• CATIE: "CATIE is Canada’s source for up-to-date, unbiased information about HIV and hepatitis C. We connect people living with HIV or hepatitis C, at-risk communities, healthcare providers and community organizations with the knowledge, resources and expertise to reduce transmission and improve quality of life."

Costs[edit]

You should be able to find a free and confidential STI test in your area.

Medications & Vaccines[edit]

Laws & Social Stigmas[edit]

In 2016, Pre-Exposure Prophylaxis (PrEP)' was approved for usage in Canada (more details on access below).

What to Get & Where to Get It[edit]

  • There are two HPV vaccines available in Canada: Cervarix® (HPV2) and Gardasil®9 (HPV9). For some people, the vaccine is free and, for other groups. it is available but not free. For example, the HPV9 vaccine is provided for free to all girls and boys in Canada in Grade 6. Other people who can get free HPV vaccines are girls born in 1994 or before who were not immunized, HIV-positive people (9-26 years of age), transgender people (9-26 years of age), men who have sex with men (9-26 years of age), men who are questioning their sexuality (9-26 years of age), and men who participate in street activity (9-26 years of age), and some other groups. You can visit the Immunize BC website to learn more.
  • You can get the Hepatitis B vaccine at many sexual health clinics.
  • If you want Post-exposure prophylaxis (PEP), you should contact a hospital emergency department or their doctor for treatment. Generally, no appointment is required since patients should be counseled and treated ASAP.
  • If you want Pre-Exposure Prophylaxis (PrEP), it is available in Canada. In February 2016, Health Canada approved Truvada as prevention, and generic versions of TDF/FTC are approved for prevention. There are an estimated 900-1,100 people on PrEP in Canada, as of 2018.[10] According to ACT Toronto, "Any doctor can prescribe PrEP. If you have a family doctor that you feel comfortable with, that is a good place to start. There is ongoing testing and medical care required with PrEP, so accessing PrEP through a doctor that you already have a connection with is ideal."[11] CATIE has compiled extensive resources on PrEP for Canadians, which you can check out here. For updates on PrEP access in Canada, PrEPWatch is also a great resource.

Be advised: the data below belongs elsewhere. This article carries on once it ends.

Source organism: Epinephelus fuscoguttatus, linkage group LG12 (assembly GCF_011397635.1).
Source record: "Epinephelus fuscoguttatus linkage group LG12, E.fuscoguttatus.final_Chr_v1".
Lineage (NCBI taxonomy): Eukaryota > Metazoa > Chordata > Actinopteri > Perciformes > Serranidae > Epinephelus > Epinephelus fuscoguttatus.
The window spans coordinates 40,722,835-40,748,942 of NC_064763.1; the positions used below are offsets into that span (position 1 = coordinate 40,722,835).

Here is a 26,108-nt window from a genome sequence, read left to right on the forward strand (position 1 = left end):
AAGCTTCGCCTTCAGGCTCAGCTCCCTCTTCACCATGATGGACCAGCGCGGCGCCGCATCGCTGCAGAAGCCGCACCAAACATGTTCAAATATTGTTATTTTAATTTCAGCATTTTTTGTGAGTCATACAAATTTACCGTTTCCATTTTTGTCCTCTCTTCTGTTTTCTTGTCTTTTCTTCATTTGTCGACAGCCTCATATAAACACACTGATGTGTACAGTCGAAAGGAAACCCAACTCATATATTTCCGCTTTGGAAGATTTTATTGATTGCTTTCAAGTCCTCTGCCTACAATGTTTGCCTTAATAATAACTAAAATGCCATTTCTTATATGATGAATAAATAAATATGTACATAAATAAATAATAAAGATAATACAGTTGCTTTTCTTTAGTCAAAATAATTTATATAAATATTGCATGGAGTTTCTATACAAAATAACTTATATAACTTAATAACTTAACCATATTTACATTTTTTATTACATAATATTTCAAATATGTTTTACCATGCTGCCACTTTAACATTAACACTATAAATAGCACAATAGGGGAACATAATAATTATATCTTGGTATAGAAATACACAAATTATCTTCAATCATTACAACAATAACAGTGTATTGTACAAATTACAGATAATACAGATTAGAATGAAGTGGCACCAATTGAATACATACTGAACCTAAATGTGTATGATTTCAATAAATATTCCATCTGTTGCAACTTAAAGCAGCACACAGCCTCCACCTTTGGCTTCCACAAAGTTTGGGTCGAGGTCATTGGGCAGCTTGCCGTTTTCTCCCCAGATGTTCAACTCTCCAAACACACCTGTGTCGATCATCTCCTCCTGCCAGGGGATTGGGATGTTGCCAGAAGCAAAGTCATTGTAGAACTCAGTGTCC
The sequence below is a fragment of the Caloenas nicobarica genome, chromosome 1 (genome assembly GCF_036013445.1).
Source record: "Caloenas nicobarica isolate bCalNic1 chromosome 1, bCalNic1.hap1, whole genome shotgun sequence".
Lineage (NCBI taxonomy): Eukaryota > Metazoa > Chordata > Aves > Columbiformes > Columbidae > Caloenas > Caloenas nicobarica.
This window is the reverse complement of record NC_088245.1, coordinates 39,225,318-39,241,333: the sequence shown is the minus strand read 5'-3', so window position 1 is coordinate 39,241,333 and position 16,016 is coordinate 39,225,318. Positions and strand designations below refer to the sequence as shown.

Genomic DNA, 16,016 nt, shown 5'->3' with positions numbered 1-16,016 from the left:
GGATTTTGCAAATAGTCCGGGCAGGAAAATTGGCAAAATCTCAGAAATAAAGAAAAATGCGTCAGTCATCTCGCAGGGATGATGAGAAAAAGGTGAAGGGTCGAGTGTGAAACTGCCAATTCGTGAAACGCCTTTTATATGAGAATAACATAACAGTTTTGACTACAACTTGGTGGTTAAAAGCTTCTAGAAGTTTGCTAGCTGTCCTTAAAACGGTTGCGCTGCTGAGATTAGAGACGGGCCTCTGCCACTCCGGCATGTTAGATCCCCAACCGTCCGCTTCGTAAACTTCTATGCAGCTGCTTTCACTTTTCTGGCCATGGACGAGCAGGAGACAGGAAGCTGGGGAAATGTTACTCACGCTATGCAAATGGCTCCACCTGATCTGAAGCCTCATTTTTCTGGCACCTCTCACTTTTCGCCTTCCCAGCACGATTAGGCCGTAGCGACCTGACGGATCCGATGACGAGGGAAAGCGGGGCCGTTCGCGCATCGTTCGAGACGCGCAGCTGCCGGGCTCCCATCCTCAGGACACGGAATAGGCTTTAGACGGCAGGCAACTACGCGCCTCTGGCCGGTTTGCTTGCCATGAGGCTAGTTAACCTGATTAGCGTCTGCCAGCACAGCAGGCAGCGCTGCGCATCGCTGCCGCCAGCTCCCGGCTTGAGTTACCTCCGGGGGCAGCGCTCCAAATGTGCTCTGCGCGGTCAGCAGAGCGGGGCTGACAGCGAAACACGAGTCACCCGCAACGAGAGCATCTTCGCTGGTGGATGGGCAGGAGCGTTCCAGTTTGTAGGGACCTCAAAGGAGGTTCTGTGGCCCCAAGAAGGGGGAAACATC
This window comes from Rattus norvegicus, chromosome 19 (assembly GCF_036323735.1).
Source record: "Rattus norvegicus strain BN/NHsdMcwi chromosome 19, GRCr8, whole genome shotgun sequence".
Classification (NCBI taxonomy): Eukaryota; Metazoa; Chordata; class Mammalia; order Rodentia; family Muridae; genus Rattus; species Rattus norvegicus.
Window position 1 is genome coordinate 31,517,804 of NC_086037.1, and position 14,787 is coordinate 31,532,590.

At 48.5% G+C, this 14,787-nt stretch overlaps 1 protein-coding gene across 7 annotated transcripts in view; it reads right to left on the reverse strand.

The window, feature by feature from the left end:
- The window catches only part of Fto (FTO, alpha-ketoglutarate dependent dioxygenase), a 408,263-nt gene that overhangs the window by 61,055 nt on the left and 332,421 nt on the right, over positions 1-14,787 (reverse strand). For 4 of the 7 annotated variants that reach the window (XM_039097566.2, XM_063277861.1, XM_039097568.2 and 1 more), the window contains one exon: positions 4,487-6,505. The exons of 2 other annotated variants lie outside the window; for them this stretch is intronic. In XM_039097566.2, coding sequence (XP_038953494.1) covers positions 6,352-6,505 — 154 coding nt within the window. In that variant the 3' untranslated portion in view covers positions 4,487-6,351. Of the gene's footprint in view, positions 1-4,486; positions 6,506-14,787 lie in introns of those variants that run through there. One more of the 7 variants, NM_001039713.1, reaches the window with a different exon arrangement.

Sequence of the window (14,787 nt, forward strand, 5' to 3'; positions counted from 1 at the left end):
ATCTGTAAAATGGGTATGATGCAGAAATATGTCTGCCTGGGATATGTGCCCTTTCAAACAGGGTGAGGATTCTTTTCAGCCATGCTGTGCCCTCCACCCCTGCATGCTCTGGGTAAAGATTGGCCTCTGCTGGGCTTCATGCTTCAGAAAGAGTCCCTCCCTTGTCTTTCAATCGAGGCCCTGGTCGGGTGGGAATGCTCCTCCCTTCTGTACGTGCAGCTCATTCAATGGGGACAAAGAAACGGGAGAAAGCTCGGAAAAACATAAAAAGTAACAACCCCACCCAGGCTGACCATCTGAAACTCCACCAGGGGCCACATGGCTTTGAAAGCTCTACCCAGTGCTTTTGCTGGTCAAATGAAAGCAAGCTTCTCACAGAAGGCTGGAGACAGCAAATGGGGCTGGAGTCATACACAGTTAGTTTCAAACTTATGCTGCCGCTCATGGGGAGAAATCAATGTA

Costs[edit]

  • The HPV vaccine is free for some people (check out details in the above section).

Menstruation[edit]

Note: In addition to pads and tampons, you can also use menstrual cups and menstrual underwear for your period. To learn more about menstrual cups, click here. To learn more about menstrual underwear, click here.

Laws & Social Stigmas[edit]

What to Get & Where to Get It[edit]

You can easily finds pads and tampons in Canadian stores. If you want to buy a menstrual cup, you'll also find quite a few vendors. For DivaCup, check out Shoppers Drug Mart, PHARMAPLUS, Yonge Pharmacy, Nutrition House-Eaton Ctr Dund and Condom Shack. For MoonCup, you can deliver online. For Lunette, check out the Lunette North America website. For eco-friendly menstrual products, check out London Drugs, Loblaws, Save on Food, Whole Foods, Well.ca and Overwaitea.

Costs[edit]

Gynecological Exams[edit]

Laws & Social Stigmas[edit]

What to Get & Where to Get It[edit]

Note: There is a Canadian website called Pap Test Info: "Every year, almost 400,000 Canadian women receive a call that their Pap test result is abnormal. In many cases, the call is made by a nurse or medical receptionist who cannot discuss the results or implications over the phone. Often women are not given any information about what that means and are left feeling nervous or unsure about what happens next. This website has been developed to provide women with information about Pap testing and what it means to have abnormal test results. All of the information contained in this website has been reviewed by physicians."